Japan's Cabinet to meet on extending military mission to Iraq

Japan's Cabinet on Thursday was set to approve the widely expected extension of its dispatch of troops to Iraq as part of the U.S.-led coalition there into 2006, prolonging Tokyo's largest military mission since World War II.

Japan has had about 600 troops in the southern Iraqi city of Samawah for humanitarian work since early 2004. The one-year renewal expected to come Thursday would extend the troops' mission _ due to expire next week _ to Dec. 14, 2006.

The extension, however, does not require the troops to remain in Iraq for the full year, and media reports say Tokyo intends to pull the troops out around the middle of next year as opposition to the mission rises in Japan.

A ruling Liberal Democratic Party policy committee finalized the government's plan on Wednesday, and the proposal was making its way through the LDP bureaucracy Thursday before full party and Cabinet approval later in the day.

Eager to raise Japan's international profile, Prime Minister Junichiro Koizumi's government has been a vocal supporter of the U.S.-led invasion and has argued strenuously to keep the troops there to help reconstruct the country.

The mission, however, has never been popular in Japan, facing criticism that it violates the pacifist constitution. Many fear the deployment has made the troops and Japan itself a target for terrorists, or that the troops will get drawn into the fighting.

That opposition has grown as security deteriorates in Iraq. The Japanese camp in Samawah has been targeted by sporadic attacks, but no Japanese soldier has been hurt. Rock-throwing demonstrators near Samawah over the weekend demanded a Japanese withdrawal.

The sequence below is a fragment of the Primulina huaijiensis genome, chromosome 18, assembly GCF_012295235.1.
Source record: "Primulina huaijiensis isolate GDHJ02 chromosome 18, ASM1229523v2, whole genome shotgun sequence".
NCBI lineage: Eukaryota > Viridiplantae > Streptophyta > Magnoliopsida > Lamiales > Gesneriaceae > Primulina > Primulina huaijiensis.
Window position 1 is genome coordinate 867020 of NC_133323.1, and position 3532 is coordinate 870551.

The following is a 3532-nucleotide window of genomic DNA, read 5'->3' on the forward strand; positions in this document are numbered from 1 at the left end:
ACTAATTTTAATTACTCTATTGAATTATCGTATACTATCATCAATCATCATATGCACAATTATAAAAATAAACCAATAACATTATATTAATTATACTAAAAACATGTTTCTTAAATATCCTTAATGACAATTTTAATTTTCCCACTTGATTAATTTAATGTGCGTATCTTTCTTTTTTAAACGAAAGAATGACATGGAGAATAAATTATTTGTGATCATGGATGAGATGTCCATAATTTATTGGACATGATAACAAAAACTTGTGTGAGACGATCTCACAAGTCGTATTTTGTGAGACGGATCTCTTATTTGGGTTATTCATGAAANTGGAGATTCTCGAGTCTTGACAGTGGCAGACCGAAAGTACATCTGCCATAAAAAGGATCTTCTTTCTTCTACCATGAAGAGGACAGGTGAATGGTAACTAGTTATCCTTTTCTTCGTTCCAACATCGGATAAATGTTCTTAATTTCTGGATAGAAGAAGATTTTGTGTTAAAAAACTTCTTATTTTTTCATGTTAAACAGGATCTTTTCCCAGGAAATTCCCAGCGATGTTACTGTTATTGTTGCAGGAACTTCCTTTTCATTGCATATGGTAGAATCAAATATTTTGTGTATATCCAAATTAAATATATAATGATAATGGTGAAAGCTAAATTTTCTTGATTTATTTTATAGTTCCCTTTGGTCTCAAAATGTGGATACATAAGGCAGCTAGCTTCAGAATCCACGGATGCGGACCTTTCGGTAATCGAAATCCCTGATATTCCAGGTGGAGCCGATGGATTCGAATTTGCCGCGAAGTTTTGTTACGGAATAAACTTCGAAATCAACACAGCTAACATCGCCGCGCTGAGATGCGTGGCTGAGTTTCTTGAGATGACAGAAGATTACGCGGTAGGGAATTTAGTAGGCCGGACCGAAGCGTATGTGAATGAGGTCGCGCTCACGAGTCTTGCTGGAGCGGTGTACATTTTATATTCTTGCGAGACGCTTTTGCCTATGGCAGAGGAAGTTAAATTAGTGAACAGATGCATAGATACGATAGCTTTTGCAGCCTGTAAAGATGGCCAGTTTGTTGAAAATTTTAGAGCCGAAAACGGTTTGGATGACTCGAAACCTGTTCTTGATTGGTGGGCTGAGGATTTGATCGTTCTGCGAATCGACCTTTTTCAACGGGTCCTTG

Speculation has been running high in Japan that Tokyo will pull its non-combat troops out as the British and Australian soldiers protecting them also withdraw. Japanese officials have not confirmed that, however.

Iraqi Prime Minister Ibrahim al-Jaafari visited Japan this week and urged Koizumi to extend the non-combat mission. Koizumi told reporters Wednesday that he would take his talks with al-Jaafari into account in making his decision.

Defense Agency chief Fukushiro Nukaga made a rare trip to Iraq over the weekend to survey the troops, and he declared Samawah to be relatively safe. The visit was apparently aimed at calming Japanese nerves ahead of the dispatch extension.

Party members at the meeting Wednesday to finalize the revised dispatch plan said the government should also decide on the withdrawal of Japanese troops during the next year of the deployment, Kyodo said.

Questions about the effectiveness of the deployment have also come up. With the government eager to avoid any incident, Japanese troops have been largely confined to the safety of their base, limiting their humanitarian duties.

Japan's troops are tasked with rebuilding schools, purifying water and conducting other reconstruction work. The deployment has been a cornerstone of Koizumi's effort to bolster Japan's international diplomatic role and loosen controls on the country's military to join more peacekeeping missions and cooperate more actively with the United States.

Japan provided maritime logistic support for the U.S.-led invasion of Afghanistan. That mission was extended by parliament in October. Japanese cargo planes are also flying support missions in the Middle East.

In tandem with the deployments, the government has been campaigning stridently to win a permanent seat on the U.N. Security Council, has ramped up military cooperation with the United States, and is pushing to make the Defense Agency into a full-fledged ministry, the AP reports.

Japanese military action has been strictly limited by the U.S.-drafted 1947 constitution, which bans Japan from offensive military action. The Koizumi government is working on a revision of the charter to loosen those controls. A.M.

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